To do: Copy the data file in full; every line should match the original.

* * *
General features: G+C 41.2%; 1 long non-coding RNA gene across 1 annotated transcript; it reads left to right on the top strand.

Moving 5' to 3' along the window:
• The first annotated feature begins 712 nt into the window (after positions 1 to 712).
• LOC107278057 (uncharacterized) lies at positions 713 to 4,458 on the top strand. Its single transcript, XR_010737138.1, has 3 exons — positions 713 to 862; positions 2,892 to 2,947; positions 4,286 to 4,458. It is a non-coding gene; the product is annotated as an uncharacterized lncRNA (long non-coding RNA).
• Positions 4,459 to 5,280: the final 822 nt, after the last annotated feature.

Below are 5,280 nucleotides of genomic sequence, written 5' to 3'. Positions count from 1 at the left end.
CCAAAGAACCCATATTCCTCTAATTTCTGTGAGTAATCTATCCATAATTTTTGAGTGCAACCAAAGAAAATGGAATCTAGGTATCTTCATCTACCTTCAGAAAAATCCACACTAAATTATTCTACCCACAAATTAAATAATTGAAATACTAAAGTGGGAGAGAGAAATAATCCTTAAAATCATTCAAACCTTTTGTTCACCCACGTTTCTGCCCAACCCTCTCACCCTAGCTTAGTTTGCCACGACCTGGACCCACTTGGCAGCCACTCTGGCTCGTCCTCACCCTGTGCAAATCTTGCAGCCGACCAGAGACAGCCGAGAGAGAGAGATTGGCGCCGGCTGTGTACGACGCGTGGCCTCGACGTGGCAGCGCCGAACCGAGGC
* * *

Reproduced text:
General features: G+C 41.2%; 1 long non-coding RNA gene across 1 annotated transcript; it reads left to right on the top strand.

Moving 5' to 3' along the window:
• The first annotated feature begins 712 nt into the window (after positions 1 to 712).
• LOC107278057 (uncharacterized) lies at positions 713 to 4,458 on the top strand. Its single transcript, XR_010737138.1, has 3 exons — positions 713 to 862; positions 2,892 to 2,947; positions 4,286 to 4,458. It is a non-coding gene; the product is annotated as an uncharacterized lncRNA (long non-coding RNA).
• Positions 4,459 to 5,280: the final 822 nt, after the last annotated feature.

Below are 5,280 nucleotides of genomic sequence, written 5' to 3'. Positions count from 1 at the left end.
CCAAAGAACCCATATTCCTCTAATTTCTGTGAGTAATCTATCCATAATTTTTGAGTGCAACCAAAGAAAATGGAATCTAGGTATCTTCATCTACCTTCAGAAAAATCCACACTAAATTATTCTACCCACAAATTAAATAATTGAAATACTAAAGTGGGAGAGAGAAATAATCCTTAAAATCATTCAAACCTTTTGTTCACCCACGTTTCTGCCCAACCCTCTCACCCTAGCTTAGTTTGCCACGACCTGGACCCACTTGGCAGCCACTCTGGCTCGTCCTCACCCTGTGCAAATCTTGCAGCCGACCAGAGACAGCCGAGAGAGAGAGATTGGCGCCGGCTGTGTACGACGCGTGGCCTCGACGTGGCAGCGCCGAACCGAGGC